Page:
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By cross-matching tree-ring sequences in individual specimens a long, continuous tree-ring chronology is constructed with very little dating uncertainty. for more information on tree-ring chronologies.) By measuring radiocarbon concentrations in these tree-rings of known age a calibration table is constructed giving the true date of a sample versus its raw radiocarbon date.The raw radiocarbon date of any sample can then be converted to true date by using this calibration table.Fortunately, Willard Libby, a scientist who would later win the 1960 Nobel Prize in Chemistry, developed the process known as radiocarbon dating in the late 1940s. In a nutshell, it works like this: After an organism dies, it stops absorbing carbon-14, so the radioactive isotope starts to decay and is not replenished.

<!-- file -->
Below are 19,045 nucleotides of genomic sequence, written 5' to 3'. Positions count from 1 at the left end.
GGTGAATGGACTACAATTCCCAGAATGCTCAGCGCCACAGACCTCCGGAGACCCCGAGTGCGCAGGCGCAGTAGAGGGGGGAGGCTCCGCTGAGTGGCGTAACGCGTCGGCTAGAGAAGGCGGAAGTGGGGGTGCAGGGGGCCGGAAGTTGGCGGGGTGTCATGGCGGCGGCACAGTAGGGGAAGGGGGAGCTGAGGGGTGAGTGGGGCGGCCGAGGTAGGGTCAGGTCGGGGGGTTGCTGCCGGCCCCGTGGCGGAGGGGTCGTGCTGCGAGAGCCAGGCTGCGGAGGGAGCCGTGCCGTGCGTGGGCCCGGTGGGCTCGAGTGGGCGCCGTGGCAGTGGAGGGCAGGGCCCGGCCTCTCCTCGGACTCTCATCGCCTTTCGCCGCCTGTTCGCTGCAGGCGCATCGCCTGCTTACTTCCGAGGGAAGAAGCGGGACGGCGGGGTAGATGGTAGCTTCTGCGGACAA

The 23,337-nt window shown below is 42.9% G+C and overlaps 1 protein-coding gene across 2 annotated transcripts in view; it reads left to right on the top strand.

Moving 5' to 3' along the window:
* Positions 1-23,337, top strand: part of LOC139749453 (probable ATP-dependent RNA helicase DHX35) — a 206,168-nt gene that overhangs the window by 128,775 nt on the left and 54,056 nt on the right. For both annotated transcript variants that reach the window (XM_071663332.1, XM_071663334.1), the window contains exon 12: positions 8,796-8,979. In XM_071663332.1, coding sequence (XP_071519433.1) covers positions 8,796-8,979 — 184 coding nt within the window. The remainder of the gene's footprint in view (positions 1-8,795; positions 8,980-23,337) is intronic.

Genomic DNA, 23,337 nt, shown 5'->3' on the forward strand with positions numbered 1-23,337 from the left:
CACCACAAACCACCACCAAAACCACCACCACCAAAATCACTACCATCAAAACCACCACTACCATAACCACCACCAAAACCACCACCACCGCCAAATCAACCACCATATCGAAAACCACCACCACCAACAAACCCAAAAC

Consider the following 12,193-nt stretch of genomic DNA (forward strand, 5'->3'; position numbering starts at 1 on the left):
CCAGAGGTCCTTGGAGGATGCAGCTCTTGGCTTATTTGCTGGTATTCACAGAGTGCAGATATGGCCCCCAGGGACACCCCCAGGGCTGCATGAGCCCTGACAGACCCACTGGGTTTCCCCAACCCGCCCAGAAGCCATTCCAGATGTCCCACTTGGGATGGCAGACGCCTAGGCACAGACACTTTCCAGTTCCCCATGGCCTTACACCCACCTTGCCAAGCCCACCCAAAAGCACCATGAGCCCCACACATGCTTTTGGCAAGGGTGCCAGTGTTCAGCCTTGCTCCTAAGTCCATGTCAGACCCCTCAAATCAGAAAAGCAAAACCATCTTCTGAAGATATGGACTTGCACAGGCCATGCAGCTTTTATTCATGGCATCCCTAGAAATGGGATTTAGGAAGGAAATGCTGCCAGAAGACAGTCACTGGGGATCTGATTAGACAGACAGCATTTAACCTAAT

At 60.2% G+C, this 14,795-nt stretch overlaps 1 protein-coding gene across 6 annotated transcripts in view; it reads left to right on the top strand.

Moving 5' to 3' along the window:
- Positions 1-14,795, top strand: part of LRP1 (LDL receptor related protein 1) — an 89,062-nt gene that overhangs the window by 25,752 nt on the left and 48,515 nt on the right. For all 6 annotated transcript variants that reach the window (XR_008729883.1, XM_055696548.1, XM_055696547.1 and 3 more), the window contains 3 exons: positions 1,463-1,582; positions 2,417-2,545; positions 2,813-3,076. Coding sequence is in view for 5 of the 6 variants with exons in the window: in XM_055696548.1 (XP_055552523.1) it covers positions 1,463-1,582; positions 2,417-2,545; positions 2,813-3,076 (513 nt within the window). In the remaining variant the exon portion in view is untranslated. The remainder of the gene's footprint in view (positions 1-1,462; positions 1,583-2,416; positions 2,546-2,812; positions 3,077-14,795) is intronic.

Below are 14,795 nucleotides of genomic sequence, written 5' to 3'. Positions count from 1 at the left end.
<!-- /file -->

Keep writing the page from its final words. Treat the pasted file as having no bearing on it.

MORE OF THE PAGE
Radiocarbon dating works by precisely measuring the ratio of radiocarbon to stable carbon in a sample. The tree-ring chronologies have been constructed by counting the annual rings in living trees and matching patterns in these rings to older wood and dead trees.Radiocarbon is not stable; over time radiocarbon atoms decay into nitrogen atoms.This tendency to decay, called radioactivity, is what gives radiocarbon the name radiocarbon.For example, it makes it possible to compare the ages of objects on a worldwide scale, allowing for indispensible comparisons across the globe.Before this, it was anyone's guess how different digs' timelines compared to one another over great distances.

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